The distribution of TDP-43 immunoreactive structures in control elderly was different from those in AD. The structures in AD were widely present in the amygdala and hippocampus. Furthermore, in most cases, the TDP-43 immunoreactive structures in AD took the form of NCIs/GCIs, whereas only two cases of control elderly had GCIs or NCIs. These findings suggest that the pathological mechanism of TDP-43 accumulation in control elderly is different from that in AD. Although the amygdala was considered to be the first affected region of TDP-43 deposition in AD , TDP-43 immunoreactive structures in the amygdala may be non-specific. In this study, the frequency of cases with TDP-43 immunoreactive DNs observed in the uncus of the amygdala was significantly higher in AD than that in control elderly. This finding confirms that the sequential TDP-43 progression begins in the amygdala in AD. Interestingly, two control elderly cases over 90 showed NCIs or GCIs in the hippocampus and parahippocampus. Therefore, a portion of the TDP-43 immunoreactive NCIs and GCIs may be associated with aging. In addition, there is a possibility that these cases had neurodegenerative disorders at the earliest stages. Further cases need to be investigated to confirm these possibilities.
Previous studies that used a small number of cases also reported that TDP-43 immunoreactive structures were frequently observed in the amygdala in AD, LBD, and AGD [5, 6, 8–11]. In the present study, TDP-43 immunoreactive DNs in the amygdala of control elderly brains were less numerous than in that of AD, LBD or AGD brains. Therefore, TDP-43 immunoreactive deposits in the amygdala are associated with deposits of proteins such as tau and α-synuclein, which are related to other neurodegenerative disorders. In contrast, the number of cases with TDP-43 immunoreactive DNs in the uncus of the anterior hippocampus of control elderly showed no significant differences compared with AD, LBD, and AGD. Importantly, these DNs were present from age 65 to 94 years in our study. In particular, the proportion of TDP-43–positive cases was 13 % to 27 % in the age range of 65–89 years and 50 % in the age range of 90–94 years (Fig. 5). These findings suggest that TDP-43 accumulation in the uncus of the anterior hippocampus in the form of DNs is predominantly associated with physiological aging and not with neurodegenerative disorders.
We found TDP-43 immunoreactive DNs in the medulla oblongata and the spinal cord in control elderly brains and there were no NCIs or GCIs in all groups. These structures were predominantly located in the inferior olivary nuclei and the white matter of the spinal cord. The cases of AD, LBD, and AGD brains also showed TDP-43 immunoreactive DNs in those anatomical regions. We believe that the TDP-43 immunoreactive DNs in those specific anatomical regions may be associated with human physiological aging. In fact, the distribution pattern of TDP-43 deposits in this study clearly differs from that in ALS and FTLD-TDP brains that show many NCIs [4, 27].
Our study has some limitations. Because many aging brains have comorbid pathologies, the numbers of pure AD, LBD, and AGD brains in this study were relatively small. In addition, a part of TDP-43 accumulation of in AD, LBD, and AGD brains may be influenced by the aging process. In fact, for AD, LBD, and AGD, the mean age of death was significantly higher than that for control elderly.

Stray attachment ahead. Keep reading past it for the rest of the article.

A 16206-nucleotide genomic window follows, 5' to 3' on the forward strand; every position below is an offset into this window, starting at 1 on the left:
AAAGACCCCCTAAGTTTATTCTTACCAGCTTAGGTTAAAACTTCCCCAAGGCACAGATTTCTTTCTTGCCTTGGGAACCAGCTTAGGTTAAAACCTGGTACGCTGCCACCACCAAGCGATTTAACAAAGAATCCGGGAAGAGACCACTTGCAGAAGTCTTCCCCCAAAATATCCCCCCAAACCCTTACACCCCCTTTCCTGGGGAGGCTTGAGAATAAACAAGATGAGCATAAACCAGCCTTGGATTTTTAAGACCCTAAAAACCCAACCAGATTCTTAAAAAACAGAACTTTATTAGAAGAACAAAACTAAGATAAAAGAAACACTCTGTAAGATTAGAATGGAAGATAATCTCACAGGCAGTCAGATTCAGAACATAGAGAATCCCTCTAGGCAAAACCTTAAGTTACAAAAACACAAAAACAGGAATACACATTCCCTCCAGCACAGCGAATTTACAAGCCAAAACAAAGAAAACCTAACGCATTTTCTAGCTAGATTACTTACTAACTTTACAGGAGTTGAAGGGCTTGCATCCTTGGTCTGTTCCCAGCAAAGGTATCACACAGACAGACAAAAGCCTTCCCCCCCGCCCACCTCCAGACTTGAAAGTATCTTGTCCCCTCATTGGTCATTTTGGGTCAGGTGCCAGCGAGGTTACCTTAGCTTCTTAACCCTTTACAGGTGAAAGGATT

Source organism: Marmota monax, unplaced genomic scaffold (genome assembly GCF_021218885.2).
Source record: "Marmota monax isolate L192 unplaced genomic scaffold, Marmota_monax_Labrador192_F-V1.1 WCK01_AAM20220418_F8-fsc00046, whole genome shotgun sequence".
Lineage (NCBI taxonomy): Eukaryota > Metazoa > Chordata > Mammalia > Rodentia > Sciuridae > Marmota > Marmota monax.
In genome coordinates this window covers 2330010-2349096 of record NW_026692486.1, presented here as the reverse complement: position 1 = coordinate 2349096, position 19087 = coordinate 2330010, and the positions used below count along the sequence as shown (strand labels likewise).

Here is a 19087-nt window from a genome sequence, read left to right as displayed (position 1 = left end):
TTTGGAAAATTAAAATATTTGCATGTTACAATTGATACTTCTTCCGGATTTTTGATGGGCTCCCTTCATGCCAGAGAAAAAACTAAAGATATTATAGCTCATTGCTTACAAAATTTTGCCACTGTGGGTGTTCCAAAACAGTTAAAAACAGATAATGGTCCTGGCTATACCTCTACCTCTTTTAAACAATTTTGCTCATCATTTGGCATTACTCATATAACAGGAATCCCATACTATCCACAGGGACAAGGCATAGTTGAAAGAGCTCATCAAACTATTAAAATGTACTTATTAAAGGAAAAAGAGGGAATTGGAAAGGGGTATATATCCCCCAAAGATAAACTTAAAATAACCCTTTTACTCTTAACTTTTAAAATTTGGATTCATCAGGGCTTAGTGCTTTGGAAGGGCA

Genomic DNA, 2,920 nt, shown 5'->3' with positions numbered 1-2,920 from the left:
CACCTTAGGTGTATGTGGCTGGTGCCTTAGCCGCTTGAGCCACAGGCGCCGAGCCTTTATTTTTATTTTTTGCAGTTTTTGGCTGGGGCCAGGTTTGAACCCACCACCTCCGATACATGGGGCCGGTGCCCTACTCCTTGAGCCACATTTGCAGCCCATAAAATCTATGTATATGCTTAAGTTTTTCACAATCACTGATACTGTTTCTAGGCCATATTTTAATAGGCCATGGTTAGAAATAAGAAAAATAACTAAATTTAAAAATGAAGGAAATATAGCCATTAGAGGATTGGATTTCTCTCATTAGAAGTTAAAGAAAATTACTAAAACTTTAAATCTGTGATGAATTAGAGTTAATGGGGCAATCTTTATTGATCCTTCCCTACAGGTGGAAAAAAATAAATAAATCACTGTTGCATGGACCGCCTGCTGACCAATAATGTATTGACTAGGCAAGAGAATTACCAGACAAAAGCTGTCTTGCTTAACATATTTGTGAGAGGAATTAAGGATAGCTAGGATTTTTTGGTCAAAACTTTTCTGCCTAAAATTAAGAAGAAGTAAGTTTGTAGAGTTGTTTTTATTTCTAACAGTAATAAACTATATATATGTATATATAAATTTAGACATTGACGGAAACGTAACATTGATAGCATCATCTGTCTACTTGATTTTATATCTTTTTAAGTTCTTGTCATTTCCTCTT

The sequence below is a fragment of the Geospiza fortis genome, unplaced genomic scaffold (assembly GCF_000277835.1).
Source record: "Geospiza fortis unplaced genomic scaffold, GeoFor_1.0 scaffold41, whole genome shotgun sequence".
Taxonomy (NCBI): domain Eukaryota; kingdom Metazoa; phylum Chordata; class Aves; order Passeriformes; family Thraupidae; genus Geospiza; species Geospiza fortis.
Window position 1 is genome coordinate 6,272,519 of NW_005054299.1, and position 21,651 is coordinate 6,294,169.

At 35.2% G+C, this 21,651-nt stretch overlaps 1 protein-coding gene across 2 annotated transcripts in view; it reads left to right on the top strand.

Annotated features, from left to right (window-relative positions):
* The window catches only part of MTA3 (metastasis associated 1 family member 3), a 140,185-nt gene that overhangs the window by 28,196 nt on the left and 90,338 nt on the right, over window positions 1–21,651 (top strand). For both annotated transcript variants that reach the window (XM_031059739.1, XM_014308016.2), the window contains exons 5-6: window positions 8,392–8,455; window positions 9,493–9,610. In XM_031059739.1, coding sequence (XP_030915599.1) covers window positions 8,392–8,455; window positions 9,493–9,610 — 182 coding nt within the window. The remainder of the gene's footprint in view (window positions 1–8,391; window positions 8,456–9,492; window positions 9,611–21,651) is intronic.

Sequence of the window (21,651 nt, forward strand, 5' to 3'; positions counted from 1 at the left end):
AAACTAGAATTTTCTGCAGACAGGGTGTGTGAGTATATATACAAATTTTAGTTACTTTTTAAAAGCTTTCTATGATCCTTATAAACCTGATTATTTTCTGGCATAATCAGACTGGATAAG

Although TDP-43 has been associated with memory loss and medial temporal atrophy in AD , the role of TDP-43 accumulation in control elderly brains remains unresolved. The present study, we could not find the relationship between cognitive function and TDP-43 pathology in control elderly cases. Since the present study has not focused on neuropsychological examination, further studies in large numbers are needed to determine whether TDP-43 pathology might lead to subtle changes in cognitive function.
In summary, our study clearly revealed that TDP-43 immunoreactive structures may develop as a consequence of aging processes in the human brain. Most of them were DNs not NCIs and GCIs, and were observed in the uncus of anterior hippocampus. Additional studies may be important to understand the role of TDP-43 accumulation in normal human aging. Besides those control elderly cases, we believe that the cases without TDP-43 immunoreactive deposits are also substantial for analysis of pathomechanism of TDP-43 accumulation.
Availability of supporting data
The data sets supporting the results of this article are included within the article and its additional files.
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This study was supported in part by The Specific Disease Treatment Research Program (SM); Research Committee of Prion Disease and Slow Virus Infection; Research on Policy Planning and Evaluation for Rare and Intractable Diseases, Health and Labour Sciences Research Grants, The Ministry of Health, Labour and Welfare, Japan, Grant-in-Aid for Scientific Research (C) (26430060) (MT); Grant-in-Aid for Young Scientists (B) (Kakenhi) (HH); and the Comprehensive Brain Science Network (SM, MT).
We thank Dr. M. Hasegawa (Department of Neuropathology and Cell Biology, Tokyo Metropolitan Institute of Medical Science, Tokyo, Japan) and Dr. T. Iwatsubo (Department of Neuropathology, University of Tokyo, Tokyo, Japan) for the kind gifts of antibodies. We also thank Mr. Naoo Aikyo, Ms. Mieko Harada, Ms. Yuuki Kimura, and Ms. Nobuko Naoi for their technical help, as well as Dr. Kinuko Suzuki, who gave us important feedback on the study.
The authors declare that they have no competing interests.
AU carried out the immunohistochemical analyses in this study. AU, MT and HH participated in the design of the study. AU, HH, HS, YN, AN, YS and TA participated in the neuropathological assessments. KN and SM supervised the whole project. AU and MT wrote the manuscript. All authors read and approved the final manuscript.
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Uchino, A., Takao, M., Hatsuta, H. et al. Incidence and extent of TDP-43 accumulation in aging human brain. acta neuropathol commun 3, 35 (2015). https://doi.org/10.1186/s40478-015-0215-1